In case it helps at all...
For reinstall or problem restore ops...
In cases where you have a working copy of Windows but the hardware has changed (i.e. m/b failure etc.), if you can get into Windows Safe Mode, then delete those devices (i.e. Device Mgr) with incorrect drivers, if you're lucky Windows will obligingly install the missing devices on start-up, saving from having to do a complete re-install. While I've gotten this to work with XP, my record is a win98 SE install that lasted >5 years, over 3 CPUs & 2 m/boards.
Since XP it's often easier to use the repair install, but that's not foolproof either. I've found it useful to not only export sections of the registry beforehand, but to have copies of the actual older registry files available. Regedit lets you import hives (for HKLM & HKUsers) & being able to look up & opt. export old keys has saved a LOT of time when getting everything working again.
Even if you opt for a re-install, a backup of your last good installation can work wonders. I work a lot with media, & have read dozens of complaints where after a re-install files won't open or play etc... Running MS's WinDif or similar compares files & versions between folders, like system32 for example, and can literally save days of troubleshooting.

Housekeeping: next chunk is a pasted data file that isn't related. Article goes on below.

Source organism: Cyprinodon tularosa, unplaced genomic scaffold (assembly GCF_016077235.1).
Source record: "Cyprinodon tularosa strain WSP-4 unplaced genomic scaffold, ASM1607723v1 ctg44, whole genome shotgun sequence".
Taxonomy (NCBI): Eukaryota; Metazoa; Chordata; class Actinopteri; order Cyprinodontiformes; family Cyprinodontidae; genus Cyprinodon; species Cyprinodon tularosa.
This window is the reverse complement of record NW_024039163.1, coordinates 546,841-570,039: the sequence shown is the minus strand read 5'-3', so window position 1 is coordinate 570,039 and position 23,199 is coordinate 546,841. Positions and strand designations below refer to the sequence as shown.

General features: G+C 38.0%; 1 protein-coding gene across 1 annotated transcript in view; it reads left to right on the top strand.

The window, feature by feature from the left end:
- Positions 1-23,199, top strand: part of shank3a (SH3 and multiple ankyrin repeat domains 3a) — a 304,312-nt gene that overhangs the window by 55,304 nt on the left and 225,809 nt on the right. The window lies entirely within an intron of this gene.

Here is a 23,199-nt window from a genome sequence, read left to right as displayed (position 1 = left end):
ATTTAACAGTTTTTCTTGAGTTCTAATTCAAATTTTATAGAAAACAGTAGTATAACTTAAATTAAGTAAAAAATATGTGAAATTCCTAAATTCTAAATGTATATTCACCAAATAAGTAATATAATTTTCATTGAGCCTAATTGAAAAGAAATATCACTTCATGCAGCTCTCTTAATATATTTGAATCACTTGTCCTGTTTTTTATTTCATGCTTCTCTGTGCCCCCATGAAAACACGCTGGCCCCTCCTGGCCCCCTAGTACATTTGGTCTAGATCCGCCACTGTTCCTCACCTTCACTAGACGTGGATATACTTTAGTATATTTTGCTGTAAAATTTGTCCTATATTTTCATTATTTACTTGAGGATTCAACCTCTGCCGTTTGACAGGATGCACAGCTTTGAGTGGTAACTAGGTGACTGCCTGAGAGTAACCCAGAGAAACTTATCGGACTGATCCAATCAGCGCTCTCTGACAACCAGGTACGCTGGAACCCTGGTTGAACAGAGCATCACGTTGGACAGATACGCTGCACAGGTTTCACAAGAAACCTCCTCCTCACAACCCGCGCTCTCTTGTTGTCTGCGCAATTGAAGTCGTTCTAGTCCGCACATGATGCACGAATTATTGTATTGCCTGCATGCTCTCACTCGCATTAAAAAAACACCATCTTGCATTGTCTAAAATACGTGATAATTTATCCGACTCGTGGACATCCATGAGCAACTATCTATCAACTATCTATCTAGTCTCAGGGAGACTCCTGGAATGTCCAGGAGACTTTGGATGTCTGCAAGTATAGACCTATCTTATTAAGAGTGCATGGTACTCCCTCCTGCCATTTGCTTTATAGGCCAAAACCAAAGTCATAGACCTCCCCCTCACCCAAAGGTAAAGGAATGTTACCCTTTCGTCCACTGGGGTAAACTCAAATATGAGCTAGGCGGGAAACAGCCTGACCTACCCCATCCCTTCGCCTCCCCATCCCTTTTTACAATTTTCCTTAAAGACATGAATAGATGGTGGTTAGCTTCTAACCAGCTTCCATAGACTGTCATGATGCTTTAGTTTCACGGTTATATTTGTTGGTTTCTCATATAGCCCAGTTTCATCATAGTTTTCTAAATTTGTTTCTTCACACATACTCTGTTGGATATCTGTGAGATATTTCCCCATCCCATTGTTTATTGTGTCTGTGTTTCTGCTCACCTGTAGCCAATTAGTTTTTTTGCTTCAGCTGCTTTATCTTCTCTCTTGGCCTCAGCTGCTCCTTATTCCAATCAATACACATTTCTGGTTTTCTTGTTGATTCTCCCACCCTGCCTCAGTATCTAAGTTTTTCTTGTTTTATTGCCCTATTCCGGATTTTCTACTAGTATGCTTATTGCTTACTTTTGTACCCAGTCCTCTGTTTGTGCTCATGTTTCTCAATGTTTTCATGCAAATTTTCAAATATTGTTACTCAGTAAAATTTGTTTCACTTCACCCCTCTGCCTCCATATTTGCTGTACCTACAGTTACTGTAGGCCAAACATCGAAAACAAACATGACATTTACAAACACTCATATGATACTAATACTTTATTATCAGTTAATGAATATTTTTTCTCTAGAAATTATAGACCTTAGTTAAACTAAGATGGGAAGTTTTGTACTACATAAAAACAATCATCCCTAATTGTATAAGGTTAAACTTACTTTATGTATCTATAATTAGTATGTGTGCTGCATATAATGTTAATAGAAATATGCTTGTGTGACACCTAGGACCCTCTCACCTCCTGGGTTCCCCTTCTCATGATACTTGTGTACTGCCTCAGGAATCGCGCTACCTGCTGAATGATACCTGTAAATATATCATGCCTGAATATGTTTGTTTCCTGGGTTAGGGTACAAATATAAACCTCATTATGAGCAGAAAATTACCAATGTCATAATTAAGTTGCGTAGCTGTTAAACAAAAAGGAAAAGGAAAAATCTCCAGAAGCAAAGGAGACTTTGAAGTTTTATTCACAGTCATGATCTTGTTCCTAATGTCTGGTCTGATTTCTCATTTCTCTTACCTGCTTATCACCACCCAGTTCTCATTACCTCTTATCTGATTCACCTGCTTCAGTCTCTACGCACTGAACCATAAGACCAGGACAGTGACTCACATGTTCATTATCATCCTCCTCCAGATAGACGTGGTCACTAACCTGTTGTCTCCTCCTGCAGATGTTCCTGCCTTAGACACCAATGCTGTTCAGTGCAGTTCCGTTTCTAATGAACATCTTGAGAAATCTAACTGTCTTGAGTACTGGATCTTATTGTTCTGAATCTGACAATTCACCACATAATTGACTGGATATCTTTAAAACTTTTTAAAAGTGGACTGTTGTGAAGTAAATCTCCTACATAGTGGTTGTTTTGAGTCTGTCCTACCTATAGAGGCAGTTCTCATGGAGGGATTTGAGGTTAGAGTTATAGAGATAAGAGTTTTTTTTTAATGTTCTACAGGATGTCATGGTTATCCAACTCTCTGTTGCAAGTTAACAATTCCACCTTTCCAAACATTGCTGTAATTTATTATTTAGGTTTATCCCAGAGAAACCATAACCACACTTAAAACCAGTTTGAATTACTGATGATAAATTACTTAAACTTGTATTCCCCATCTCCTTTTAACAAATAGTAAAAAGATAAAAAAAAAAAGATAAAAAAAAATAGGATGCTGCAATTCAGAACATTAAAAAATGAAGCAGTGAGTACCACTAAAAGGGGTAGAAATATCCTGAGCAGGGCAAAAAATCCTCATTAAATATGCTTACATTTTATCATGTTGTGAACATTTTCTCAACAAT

In many situations, especially dealing with system files, I've found it very useful to store portions of disc contents as zip files. I'm not going to do a full disc restore of anything but the latest backup. For older backups it's usually difficult to look at let alone extract a few files from the often special formats -- assuming I even still have the backup prog installed, or that it will install on my current OS.
For critical apps, or when un-installing something I might want/need someday in the future, I'm almost religious about exporting and saving relevant keys in the registry. This has turned out to be a great habit with the arrival of Vista, since run compatibility is great, but install compatibility isn't.